Aaron James Gangi, beloved son of Mark Joseph Gangi of Florida and Joann Mary White-Kimpel of Pennsylvania, all originally of Woburn, passed away unexpectedly Monday, October 23, in Colorado. He was 30 years old.
Born in Winchester, he spent most of his life in Woburn, where he attended the Reeves Elementary, Joyce Middle, and Woburn High Schools. AJ grew up on Day Circle on the west-side of town, where he spent countless hours playing with his neighbors. He loved all types of games and sports, from hide-and-go-seek to street hockey. There wasnt a summer day during his childhood that wasnt full of fun with family and friends. He also treasured family game nights on sundry Saturdays, when hed test his wit and prowess against the family during heated battles of Trivial Pursuit and Life. Summer trips were another very special part of his life. No matter whether the family were heading to the cousins cottage in Cape Cod, the Ski Mill in Vermont, or York Beach in Maine, Aaron both looked forward to and relished his time during those reprieves. Roughing it, tenting it, campfiring-and-doughboying it–he enjoyed it all.
Aarons times as a teen were equally memorable. During his later years in school, Aaron demonstrated a natural aptitude for academics, specifically American history. There were very few facts he couldnt reel off about World War II if asked, and he learned much of this from his grandfather, Richard White, who fought overseas for the U.S. Beyond the classroom, he embraced multiple things. Adept at skateboarding and voracious for music, he dabbled in many pursuits. He always had a love for movies, especially those first viewed at an early age along with his many cousins. Holidays were always times during which AJ had fun. Youd constantly hear his raucous laughing while everyone would share toasts, stories, and, of course, random movie quotes. There were countless get-togethers and cookouts, all of which yielded memories he talked about well into his adulthood.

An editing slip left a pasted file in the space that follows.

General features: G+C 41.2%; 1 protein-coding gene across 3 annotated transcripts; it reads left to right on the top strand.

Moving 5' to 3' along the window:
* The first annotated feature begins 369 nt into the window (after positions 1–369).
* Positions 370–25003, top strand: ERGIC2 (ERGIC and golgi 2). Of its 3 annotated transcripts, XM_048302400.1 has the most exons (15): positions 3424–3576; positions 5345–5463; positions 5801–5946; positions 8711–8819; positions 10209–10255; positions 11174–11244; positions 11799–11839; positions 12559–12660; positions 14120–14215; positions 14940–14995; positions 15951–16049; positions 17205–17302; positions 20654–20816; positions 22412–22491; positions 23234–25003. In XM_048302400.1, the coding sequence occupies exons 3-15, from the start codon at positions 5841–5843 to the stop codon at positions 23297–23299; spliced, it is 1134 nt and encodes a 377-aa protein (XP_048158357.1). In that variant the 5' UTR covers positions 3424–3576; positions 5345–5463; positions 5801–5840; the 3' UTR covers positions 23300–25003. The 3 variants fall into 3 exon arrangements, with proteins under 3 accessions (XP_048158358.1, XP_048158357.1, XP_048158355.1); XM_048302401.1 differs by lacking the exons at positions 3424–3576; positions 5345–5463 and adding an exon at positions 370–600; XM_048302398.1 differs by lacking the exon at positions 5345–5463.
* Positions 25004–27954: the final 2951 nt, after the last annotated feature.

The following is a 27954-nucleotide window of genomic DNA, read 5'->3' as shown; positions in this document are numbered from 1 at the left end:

After high school, Aaron left Woburn and settled in Pennsylvania where he became an auto mechanic. He loved working on cars, partly because it allowed him to apply both his brain and brawn. He spent several years working in a shop and was constantly fixing machines of his own, too. He had real prowess in many areas of his life, both academic and otherwise; however, his true mettle went beyond all this.
There is no grading system that can really reflect AJs worth. Although he crushed classes during early years but struggled with juggling them thereafter, he always earned an A in caring for others. From an early age, he showed compassion towards any and all who entered his life, from animals in his backyard to people in his neighborhood. His neighborhood held many rites; in all he joined, Aaron immersed himself both in the game at hand and consideration for his fellow participants. He was forever a good person.
Aarons life ended early–of that, theres no debate. One thing we can all take solace in is that he was always trying to find the gold in the lead. His never-ending battle against the monsters inside reminds us that were forced to play the same game: being human means feeling emotions. AJ went through the gamut of such, but his struggle and loss, while tragic, are not the sum total of his life. Hell forever be missed, but also forever remembered.
Aaron James is survived by his parents, Mark J. Gangi and his wife, Rhonda, and Joann M. White-Kimpel and her husband, Jim; his siblings, Richard D., Matthew J. and his wife, Stephanie, Jamie L. Schmitt and her husband, John, and Nicole S.; and many aunts, uncles, cousins, and friends.
Calling hours at the Lynch-Cantillon Funeral Home, 263 Main Street, Woburn, will be Tuesday evening, October 31st, from 4 to 8 pm. Burial will be private. In lieu of flowers, donations may be made to the National Suicide Prevention Lifeline at suicidepreventionlifeline.org.